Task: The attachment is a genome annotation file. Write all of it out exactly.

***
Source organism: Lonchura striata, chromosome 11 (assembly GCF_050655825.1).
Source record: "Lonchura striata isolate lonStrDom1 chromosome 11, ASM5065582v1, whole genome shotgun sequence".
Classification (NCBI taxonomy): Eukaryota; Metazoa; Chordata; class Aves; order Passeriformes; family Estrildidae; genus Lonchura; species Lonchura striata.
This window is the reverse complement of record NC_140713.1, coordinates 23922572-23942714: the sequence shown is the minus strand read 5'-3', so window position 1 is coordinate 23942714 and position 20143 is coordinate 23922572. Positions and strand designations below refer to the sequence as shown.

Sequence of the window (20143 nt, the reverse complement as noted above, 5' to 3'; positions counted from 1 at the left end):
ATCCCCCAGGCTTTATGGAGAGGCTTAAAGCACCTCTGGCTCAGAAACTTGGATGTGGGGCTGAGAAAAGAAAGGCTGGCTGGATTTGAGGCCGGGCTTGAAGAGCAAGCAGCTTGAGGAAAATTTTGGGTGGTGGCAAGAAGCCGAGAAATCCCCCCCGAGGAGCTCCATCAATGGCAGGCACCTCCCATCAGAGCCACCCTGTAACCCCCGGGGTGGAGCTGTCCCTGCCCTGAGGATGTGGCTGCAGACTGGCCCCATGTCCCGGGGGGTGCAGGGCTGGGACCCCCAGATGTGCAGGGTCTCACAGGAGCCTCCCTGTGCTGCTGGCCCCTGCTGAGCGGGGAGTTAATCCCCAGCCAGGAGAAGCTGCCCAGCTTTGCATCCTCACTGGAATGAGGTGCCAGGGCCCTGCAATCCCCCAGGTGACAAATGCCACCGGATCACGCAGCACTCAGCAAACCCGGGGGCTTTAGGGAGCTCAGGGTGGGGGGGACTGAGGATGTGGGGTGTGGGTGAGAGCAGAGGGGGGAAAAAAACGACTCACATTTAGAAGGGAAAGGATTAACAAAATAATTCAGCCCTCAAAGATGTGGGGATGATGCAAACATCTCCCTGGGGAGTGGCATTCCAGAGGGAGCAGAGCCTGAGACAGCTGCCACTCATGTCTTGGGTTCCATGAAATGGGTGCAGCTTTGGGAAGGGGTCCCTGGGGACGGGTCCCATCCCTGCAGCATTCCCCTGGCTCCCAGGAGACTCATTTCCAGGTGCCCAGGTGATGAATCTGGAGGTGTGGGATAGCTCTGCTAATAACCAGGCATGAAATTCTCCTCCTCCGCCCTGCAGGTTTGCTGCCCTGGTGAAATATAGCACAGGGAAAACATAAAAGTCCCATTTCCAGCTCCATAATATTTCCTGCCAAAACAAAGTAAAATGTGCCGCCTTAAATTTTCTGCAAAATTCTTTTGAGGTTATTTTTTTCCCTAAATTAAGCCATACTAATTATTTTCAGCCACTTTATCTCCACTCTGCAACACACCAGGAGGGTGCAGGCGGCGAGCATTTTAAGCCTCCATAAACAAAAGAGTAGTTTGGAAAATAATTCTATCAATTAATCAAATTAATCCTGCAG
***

Source organism: Lonchura striata, chromosome 11 (assembly GCF_050655825.1).
Source record: "Lonchura striata isolate lonStrDom1 chromosome 11, ASM5065582v1, whole genome shotgun sequence".
Classification (NCBI taxonomy): Eukaryota; Metazoa; Chordata; class Aves; order Passeriformes; family Estrildidae; genus Lonchura; species Lonchura striata.
This window is the reverse complement of record NC_140713.1, coordinates 23922572-23942714: the sequence shown is the minus strand read 5'-3', so window position 1 is coordinate 23942714 and position 20143 is coordinate 23922572. Positions and strand designations below refer to the sequence as shown.

Sequence of the window (20143 nt, the reverse complement as noted above, 5' to 3'; positions counted from 1 at the left end):
ATCCCCCAGGCTTTATGGAGAGGCTTAAAGCACCTCTGGCTCAGAAACTTGGATGTGGGGCTGAGAAAAGAAAGGCTGGCTGGATTTGAGGCCGGGCTTGAAGAGCAAGCAGCTTGAGGAAAATTTTGGGTGGTGGCAAGAAGCCGAGAAATCCCCCCCGAGGAGCTCCATCAATGGCAGGCACCTCCCATCAGAGCCACCCTGTAACCCCCGGGGTGGAGCTGTCCCTGCCCTGAGGATGTGGCTGCAGACTGGCCCCATGTCCCGGGGGGTGCAGGGCTGGGACCCCCAGATGTGCAGGGTCTCACAGGAGCCTCCCTGTGCTGCTGGCCCCTGCTGAGCGGGGAGTTAATCCCCAGCCAGGAGAAGCTGCCCAGCTTTGCATCCTCACTGGAATGAGGTGCCAGGGCCCTGCAATCCCCCAGGTGACAAATGCCACCGGATCACGCAGCACTCAGCAAACCCGGGGGCTTTAGGGAGCTCAGGGTGGGGGGGACTGAGGATGTGGGGTGTGGGTGAGAGCAGAGGGGGGAAAAAAACGACTCACATTTAGAAGGGAAAGGATTAACAAAATAATTCAGCCCTCAAAGATGTGGGGATGATGCAAACATCTCCCTGGGGAGTGGCATTCCAGAGGGAGCAGAGCCTGAGACAGCTGCCACTCATGTCTTGGGTTCCATGAAATGGGTGCAGCTTTGGGAAGGGGTCCCTGGGGACGGGTCCCATCCCTGCAGCATTCCCCTGGCTCCCAGGAGACTCATTTCCAGGTGCCCAGGTGATGAATCTGGAGGTGTGGGATAGCTCTGCTAATAACCAGGCATGAAATTCTCCTCCTCCGCCCTGCAGGTTTGCTGCCCTGGTGAAATATAGCACAGGGAAAACATAAAAGTCCCATTTCCAGCTCCATAATATTTCCTGCCAAAACAAAGTAAAATGTGCCGCCTTAAATTTTCTGCAAAATTCTTTTGAGGTTATTTTTTTCCCTAAATTAAGCCATACTAATTATTTTCAGCCACTTTATCTCCACTCTGCAACACACCAGGAGGGTGCAGGCGGCGAGCATTTTAAGCCTCCATAAACAAAAGAGTAGTTTGGAAAATAATTCTATCAATTAATCAAATTAATCCTGCAG